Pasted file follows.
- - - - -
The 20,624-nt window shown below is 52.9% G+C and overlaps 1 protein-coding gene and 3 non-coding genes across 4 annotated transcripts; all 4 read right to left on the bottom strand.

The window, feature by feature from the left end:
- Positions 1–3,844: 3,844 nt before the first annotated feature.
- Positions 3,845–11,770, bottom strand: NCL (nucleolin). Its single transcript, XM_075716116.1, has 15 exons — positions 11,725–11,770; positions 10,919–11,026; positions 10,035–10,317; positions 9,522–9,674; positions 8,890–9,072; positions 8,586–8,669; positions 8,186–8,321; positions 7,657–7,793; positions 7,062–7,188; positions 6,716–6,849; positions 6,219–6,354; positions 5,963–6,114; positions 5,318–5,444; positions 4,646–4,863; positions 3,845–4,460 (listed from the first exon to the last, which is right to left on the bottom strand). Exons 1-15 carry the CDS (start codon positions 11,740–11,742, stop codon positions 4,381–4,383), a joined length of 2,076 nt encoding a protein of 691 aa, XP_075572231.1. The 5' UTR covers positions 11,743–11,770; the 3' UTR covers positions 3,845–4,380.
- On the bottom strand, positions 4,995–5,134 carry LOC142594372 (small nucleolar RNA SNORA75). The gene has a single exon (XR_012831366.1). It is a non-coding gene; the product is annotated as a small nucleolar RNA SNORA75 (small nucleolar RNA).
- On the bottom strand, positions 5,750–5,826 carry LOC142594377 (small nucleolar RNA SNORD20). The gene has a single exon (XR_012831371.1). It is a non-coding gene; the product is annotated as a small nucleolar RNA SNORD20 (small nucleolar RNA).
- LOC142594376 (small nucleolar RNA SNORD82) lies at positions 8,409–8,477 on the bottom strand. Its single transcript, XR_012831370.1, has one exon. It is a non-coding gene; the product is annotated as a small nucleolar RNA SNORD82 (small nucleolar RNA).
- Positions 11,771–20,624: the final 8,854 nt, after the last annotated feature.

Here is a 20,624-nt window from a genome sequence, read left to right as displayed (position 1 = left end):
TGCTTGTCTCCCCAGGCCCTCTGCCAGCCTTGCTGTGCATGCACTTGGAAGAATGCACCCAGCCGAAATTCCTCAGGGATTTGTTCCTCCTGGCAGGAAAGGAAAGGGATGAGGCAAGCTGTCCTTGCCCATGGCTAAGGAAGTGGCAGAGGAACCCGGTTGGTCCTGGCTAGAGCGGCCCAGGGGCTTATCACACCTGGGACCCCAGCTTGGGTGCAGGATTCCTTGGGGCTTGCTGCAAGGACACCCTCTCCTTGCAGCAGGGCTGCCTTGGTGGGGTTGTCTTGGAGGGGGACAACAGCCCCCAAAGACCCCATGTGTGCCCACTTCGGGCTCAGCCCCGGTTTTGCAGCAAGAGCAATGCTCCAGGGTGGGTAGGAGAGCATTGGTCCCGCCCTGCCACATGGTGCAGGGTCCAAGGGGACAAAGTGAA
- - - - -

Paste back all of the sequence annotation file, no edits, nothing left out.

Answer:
The 20,624-nt window shown below is 52.9% G+C and overlaps 1 protein-coding gene and 3 non-coding genes across 4 annotated transcripts; all 4 read right to left on the bottom strand.

The window, feature by feature from the left end:
- Positions 1–3,844: 3,844 nt before the first annotated feature.
- Positions 3,845–11,770, bottom strand: NCL (nucleolin). Its single transcript, XM_075716116.1, has 15 exons — positions 11,725–11,770; positions 10,919–11,026; positions 10,035–10,317; positions 9,522–9,674; positions 8,890–9,072; positions 8,586–8,669; positions 8,186–8,321; positions 7,657–7,793; positions 7,062–7,188; positions 6,716–6,849; positions 6,219–6,354; positions 5,963–6,114; positions 5,318–5,444; positions 4,646–4,863; positions 3,845–4,460 (listed from the first exon to the last, which is right to left on the bottom strand). Exons 1-15 carry the CDS (start codon positions 11,740–11,742, stop codon positions 4,381–4,383), a joined length of 2,076 nt encoding a protein of 691 aa, XP_075572231.1. The 5' UTR covers positions 11,743–11,770; the 3' UTR covers positions 3,845–4,380.
- On the bottom strand, positions 4,995–5,134 carry LOC142594372 (small nucleolar RNA SNORA75). The gene has a single exon (XR_012831366.1). It is a non-coding gene; the product is annotated as a small nucleolar RNA SNORA75 (small nucleolar RNA).
- On the bottom strand, positions 5,750–5,826 carry LOC142594377 (small nucleolar RNA SNORD20). The gene has a single exon (XR_012831371.1). It is a non-coding gene; the product is annotated as a small nucleolar RNA SNORD20 (small nucleolar RNA).
- LOC142594376 (small nucleolar RNA SNORD82) lies at positions 8,409–8,477 on the bottom strand. Its single transcript, XR_012831370.1, has one exon. It is a non-coding gene; the product is annotated as a small nucleolar RNA SNORD82 (small nucleolar RNA).
- Positions 11,771–20,624: the final 8,854 nt, after the last annotated feature.

Here is a 20,624-nt window from a genome sequence, read left to right as displayed (position 1 = left end):
TGCTTGTCTCCCCAGGCCCTCTGCCAGCCTTGCTGTGCATGCACTTGGAAGAATGCACCCAGCCGAAATTCCTCAGGGATTTGTTCCTCCTGGCAGGAAAGGAAAGGGATGAGGCAAGCTGTCCTTGCCCATGGCTAAGGAAGTGGCAGAGGAACCCGGTTGGTCCTGGCTAGAGCGGCCCAGGGGCTTATCACACCTGGGACCCCAGCTTGGGTGCAGGATTCCTTGGGGCTTGCTGCAAGGACACCCTCTCCTTGCAGCAGGGCTGCCTTGGTGGGGTTGTCTTGGAGGGGGACAACAGCCCCCAAAGACCCCATGTGTGCCCACTTCGGGCTCAGCCCCGGTTTTGCAGCAAGAGCAATGCTCCAGGGTGGGTAGGAGAGCATTGGTCCCGCCCTGCCACATGGTGCAGGGTCCAAGGGGACAAAGTGAA